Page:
I can somewhat understand the benefit even if it's a rare occurrence and carrying a spare isn't that big of a deal to me, but I'm guessing 90% of the people who match wheels do it for looks. Again, I understand as I want to drive a cool looking rig as much as the next guy.

I would definitely choose not to match for the following reasons:
-Costs more and requires extra effort.
-Truck wheels are usually alloy and larger diameter to fit brake rotors, trailers have smaller brakes, (or no brakes) and typically have small steel wheels with tall tire sidewalls that are more practical.
-Trailer tires have thicker sidewalls and are designed for the forces trailers experience which should improve performance.
-Truck tires with knobs serve no purpose on a trailer except to potentially cause more sway at speed.

This is just my opinion and since none of you are spending my money on your trailers, I don't judge and hope you enjoy.
You raise good talking points, but I don't agree with your take on it :)

The cost difference and effort can be more, but I feel it is negligible if you're starting from scratch. Like everything else though, it definitely costs more if you're replacing an existing setup.

I'm not following your argument about the size/composition of trailer vs truck wheels and practicality. I do feel that all trailers are better off with brakes. I think it's silly to have the ability to easily improve the braking power of your entire rig (truck and trailer) and not go that route, especially if the tow vehicle is smaller. I don't see how it's a disadvantage having a taller, stiffer rim that provides a lot of clearance around the trailer brake, or lacking a brake, the trailer hub.

I think that trailer specific tires are necessary to deal with the forces that the tires experience in a tandem or triple axle situation, especially when turning. I don't feel that they are necessary for a single axle trailer provided that the tires have the appropriate load rating.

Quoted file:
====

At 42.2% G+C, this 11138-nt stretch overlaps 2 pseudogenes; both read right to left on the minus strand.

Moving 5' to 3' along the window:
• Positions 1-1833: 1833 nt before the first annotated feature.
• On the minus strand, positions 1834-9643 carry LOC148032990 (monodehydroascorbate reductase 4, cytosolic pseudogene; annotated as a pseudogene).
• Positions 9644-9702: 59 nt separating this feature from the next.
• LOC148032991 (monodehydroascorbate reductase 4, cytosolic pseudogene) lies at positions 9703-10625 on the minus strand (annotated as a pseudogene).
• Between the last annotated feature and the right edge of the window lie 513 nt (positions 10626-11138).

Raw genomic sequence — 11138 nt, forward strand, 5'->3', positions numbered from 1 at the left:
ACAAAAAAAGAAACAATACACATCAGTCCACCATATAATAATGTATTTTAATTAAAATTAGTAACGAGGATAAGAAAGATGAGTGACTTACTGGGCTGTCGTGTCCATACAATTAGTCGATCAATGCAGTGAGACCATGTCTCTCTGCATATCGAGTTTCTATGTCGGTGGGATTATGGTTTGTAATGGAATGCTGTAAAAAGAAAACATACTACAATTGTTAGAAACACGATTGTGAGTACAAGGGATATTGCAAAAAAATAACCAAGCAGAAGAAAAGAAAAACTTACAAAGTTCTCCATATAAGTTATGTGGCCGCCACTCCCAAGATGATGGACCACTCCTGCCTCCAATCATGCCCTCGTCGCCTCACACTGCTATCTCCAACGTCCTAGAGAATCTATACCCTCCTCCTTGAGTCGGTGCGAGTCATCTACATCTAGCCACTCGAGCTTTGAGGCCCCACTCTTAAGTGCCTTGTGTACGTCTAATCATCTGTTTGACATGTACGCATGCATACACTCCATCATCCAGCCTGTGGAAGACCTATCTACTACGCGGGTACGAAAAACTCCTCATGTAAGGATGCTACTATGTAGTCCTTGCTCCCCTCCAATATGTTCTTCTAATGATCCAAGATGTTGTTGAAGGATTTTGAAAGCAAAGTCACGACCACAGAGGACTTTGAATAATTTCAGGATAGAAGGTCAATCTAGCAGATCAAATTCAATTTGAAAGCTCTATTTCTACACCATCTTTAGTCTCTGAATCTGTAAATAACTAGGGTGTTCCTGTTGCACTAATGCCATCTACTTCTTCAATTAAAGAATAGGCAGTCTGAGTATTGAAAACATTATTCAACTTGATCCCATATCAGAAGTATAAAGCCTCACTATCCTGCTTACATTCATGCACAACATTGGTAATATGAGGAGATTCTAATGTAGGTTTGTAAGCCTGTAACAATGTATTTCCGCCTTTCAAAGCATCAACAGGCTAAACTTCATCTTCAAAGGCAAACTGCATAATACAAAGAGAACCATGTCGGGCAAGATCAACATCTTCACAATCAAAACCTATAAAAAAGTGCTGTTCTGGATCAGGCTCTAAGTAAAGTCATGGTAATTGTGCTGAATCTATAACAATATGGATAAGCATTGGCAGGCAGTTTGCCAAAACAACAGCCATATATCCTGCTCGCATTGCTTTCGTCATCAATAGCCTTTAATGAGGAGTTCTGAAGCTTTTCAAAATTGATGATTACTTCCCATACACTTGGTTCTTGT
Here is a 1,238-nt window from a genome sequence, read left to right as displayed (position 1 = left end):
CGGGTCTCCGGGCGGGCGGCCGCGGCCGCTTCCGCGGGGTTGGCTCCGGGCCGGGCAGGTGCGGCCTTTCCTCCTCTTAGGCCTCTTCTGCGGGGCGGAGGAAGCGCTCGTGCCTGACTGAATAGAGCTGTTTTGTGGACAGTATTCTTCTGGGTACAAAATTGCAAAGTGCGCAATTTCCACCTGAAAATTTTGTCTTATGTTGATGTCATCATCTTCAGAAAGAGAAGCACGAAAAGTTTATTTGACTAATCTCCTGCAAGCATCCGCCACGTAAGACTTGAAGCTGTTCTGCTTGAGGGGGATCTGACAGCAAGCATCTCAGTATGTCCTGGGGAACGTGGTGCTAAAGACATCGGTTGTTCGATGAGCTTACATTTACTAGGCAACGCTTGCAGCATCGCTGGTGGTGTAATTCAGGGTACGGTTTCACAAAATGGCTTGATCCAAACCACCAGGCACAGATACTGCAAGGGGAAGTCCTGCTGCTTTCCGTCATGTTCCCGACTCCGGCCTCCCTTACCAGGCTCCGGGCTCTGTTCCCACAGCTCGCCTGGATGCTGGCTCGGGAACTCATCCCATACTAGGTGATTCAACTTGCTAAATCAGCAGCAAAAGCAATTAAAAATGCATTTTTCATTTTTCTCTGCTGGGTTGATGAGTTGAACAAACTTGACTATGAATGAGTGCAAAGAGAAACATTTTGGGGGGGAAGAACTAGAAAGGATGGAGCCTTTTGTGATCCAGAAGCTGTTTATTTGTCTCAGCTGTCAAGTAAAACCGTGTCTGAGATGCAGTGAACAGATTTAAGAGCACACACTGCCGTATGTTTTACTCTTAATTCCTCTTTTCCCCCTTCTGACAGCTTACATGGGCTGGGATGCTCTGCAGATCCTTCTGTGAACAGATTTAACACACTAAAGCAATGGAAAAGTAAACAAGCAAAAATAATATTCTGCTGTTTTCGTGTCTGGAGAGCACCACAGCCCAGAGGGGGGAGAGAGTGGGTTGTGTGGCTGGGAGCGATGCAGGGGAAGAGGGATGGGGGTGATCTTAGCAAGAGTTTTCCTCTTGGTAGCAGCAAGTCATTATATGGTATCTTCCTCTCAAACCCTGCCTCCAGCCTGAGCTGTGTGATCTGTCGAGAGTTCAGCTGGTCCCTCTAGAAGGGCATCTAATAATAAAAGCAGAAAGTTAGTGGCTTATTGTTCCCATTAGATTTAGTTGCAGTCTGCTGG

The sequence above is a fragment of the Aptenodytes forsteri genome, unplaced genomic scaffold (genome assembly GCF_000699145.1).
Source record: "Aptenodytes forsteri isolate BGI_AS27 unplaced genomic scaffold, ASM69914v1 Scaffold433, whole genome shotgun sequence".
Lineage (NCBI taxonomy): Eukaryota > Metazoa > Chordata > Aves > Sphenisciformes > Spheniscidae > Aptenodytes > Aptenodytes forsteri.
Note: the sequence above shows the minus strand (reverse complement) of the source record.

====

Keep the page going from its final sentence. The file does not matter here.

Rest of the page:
Truck tires with knobs are a requirement if you want your trailer brakes to effectively slow the trailer (vs just skidding the tires) offroad in lower traction situations. I'm not personally an advocate of mud terrain tires, I've found that AT tires suit my needs. I do know from personal experience that street oriented treads don't work well for me offroad.

I do admit that I like the way my trailer looks with matching wheels/tires. My setup has been solid for me, both on and offroad. I'm currently working on trailer #2 and will be matching the wheels/tires again.
 

Porkchopexpress

Well-known member
You raise good talking points, but I don't agree with your take on it :)
.....
I'm not following your argument about the size/composition of trailer vs truck wheels and practicality. I do feel that all trailers are better off with brakes. I think it's silly to have the ability to easily improve the braking power of your entire rig (truck and trailer) and not go that route, especially if the tow vehicle is smaller. I don't see how it's a disadvantage having a taller, stiffer rim that provides a lot of clearance around the trailer brake, or lacking a brake, the trailer hub.
Most of your counter points are value judgments and my intention was not to imply there is something wrong with how you decide to equip your vehicle.
The paragraph I quoted is a misinterpretation of what I posted. I absolutely think trailer brakes are practical. My point was that trailer brakes are smaller than most truck brakes and don't need the same wheel clearance. A taller tire sidewall rather than larger diameter wheel will be lighter and have more give before denting the wheel. Trailer wheels also don't really benefit from the stiffness of lower profile tires because they aren't used to steer the vehicle into corners.
Again, we are kind of splitting hairs here and it's not like one choice will be vastly superior to another.
 

Peter_n_Margaret

Adventurer
I have the trailer and truck wheels and tyres identical.
Apart from the ability to move spares around to suit any situation, (including moving a badly damaged tyre from the truck to the much lighter loaded trailer) it provides an opportunity to wear the trailer tyres out on the truck, otherwise they would go in the bin because of age with almost no wear. That provides a tyre cost reduction.
06w01 (60).JPG
Cheers,
Peter
OKA196 motorhome